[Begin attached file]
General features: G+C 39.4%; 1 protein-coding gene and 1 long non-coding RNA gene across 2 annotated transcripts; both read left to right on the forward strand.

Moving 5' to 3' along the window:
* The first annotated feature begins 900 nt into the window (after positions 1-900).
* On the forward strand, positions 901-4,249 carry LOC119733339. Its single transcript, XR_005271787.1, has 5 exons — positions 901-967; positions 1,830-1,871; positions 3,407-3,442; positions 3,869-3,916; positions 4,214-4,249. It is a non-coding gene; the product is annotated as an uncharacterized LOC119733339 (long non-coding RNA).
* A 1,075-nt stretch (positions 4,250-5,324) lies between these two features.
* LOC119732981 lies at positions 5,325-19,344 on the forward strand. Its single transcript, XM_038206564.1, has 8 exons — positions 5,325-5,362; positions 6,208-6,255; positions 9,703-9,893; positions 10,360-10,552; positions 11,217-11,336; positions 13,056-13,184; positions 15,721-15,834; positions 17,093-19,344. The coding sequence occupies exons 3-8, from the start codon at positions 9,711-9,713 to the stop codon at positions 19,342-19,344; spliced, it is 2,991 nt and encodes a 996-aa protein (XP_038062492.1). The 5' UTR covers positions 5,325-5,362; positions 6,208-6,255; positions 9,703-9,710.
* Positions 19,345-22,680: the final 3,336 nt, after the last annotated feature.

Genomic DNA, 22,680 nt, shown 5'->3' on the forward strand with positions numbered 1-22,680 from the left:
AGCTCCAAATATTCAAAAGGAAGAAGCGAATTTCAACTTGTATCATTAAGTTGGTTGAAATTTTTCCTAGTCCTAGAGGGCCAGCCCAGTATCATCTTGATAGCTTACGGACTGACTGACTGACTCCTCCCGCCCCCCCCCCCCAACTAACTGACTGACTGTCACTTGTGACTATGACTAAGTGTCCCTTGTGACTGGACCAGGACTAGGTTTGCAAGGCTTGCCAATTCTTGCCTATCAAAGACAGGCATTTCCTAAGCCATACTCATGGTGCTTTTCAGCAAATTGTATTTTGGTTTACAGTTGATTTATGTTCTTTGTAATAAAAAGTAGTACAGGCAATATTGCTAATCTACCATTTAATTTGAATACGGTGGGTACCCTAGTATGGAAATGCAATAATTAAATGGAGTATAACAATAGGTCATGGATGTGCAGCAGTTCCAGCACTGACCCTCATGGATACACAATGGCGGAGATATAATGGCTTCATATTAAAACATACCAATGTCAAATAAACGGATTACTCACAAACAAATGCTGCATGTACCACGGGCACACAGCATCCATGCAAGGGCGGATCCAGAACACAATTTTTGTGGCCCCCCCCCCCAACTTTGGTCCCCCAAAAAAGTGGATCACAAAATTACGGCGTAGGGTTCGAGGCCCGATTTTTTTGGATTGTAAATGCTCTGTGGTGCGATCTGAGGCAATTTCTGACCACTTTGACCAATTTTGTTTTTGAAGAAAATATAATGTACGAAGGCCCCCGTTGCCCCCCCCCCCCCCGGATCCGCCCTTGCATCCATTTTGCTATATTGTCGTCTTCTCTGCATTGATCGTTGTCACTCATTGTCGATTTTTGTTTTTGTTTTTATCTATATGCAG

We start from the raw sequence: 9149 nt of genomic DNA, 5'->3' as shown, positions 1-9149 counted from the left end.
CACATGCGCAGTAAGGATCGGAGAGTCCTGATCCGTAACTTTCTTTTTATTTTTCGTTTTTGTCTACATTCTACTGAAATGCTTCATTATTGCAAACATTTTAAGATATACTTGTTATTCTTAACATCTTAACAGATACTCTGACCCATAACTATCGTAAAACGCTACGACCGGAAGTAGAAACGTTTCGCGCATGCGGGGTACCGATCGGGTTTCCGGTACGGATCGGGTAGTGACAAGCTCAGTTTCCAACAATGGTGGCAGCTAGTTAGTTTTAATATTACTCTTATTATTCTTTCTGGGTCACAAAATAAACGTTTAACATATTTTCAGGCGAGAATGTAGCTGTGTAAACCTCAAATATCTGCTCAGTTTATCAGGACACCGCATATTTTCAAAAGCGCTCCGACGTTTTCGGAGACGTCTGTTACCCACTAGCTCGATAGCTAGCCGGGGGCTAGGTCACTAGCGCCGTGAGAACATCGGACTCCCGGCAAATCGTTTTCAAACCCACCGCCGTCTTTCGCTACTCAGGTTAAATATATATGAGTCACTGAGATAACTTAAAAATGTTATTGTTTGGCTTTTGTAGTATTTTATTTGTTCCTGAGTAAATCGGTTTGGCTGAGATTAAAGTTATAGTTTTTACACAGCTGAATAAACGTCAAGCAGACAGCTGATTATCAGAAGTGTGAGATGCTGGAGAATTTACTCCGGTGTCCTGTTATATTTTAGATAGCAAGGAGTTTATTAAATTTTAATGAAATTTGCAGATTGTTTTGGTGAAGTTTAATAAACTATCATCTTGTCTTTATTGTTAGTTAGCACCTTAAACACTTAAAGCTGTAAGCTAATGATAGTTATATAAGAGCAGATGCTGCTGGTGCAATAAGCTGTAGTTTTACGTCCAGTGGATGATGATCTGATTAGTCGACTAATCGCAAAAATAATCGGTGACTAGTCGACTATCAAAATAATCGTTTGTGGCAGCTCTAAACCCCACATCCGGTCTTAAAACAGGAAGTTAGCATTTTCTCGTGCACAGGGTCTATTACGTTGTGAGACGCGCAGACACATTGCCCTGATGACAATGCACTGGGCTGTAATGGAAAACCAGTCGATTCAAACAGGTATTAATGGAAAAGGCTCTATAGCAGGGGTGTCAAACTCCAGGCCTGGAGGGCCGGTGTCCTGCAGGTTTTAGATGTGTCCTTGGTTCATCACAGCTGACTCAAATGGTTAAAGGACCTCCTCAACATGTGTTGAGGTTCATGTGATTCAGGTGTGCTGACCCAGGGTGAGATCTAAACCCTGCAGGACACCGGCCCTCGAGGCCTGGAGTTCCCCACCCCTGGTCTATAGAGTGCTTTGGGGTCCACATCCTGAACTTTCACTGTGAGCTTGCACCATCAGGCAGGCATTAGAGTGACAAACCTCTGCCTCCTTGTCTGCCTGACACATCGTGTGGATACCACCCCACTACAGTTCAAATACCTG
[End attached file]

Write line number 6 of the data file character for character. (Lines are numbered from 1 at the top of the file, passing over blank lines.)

* LOC119732981 lies at positions 5,325-19,344 on the forward strand. Its single transcript, XM_038206564.1, has 8 exons — positions 5,325-5,362; positions 6,208-6,255; positions 9,703-9,893; positions 10,360-10,552; positions 11,217-11,336; positions 13,056-13,184; positions 15,721-15,834; positions 17,093-19,344. The coding sequence occupies exons 3-8, from the start codon at positions 9,711-9,713 to the stop codon at positions 19,342-19,344; spliced, it is 2,991 nt and encodes a 996-aa protein (XP_038062492.1). The 5' UTR covers positions 5,325-5,362; positions 6,208-6,255; positions 9,703-9,710.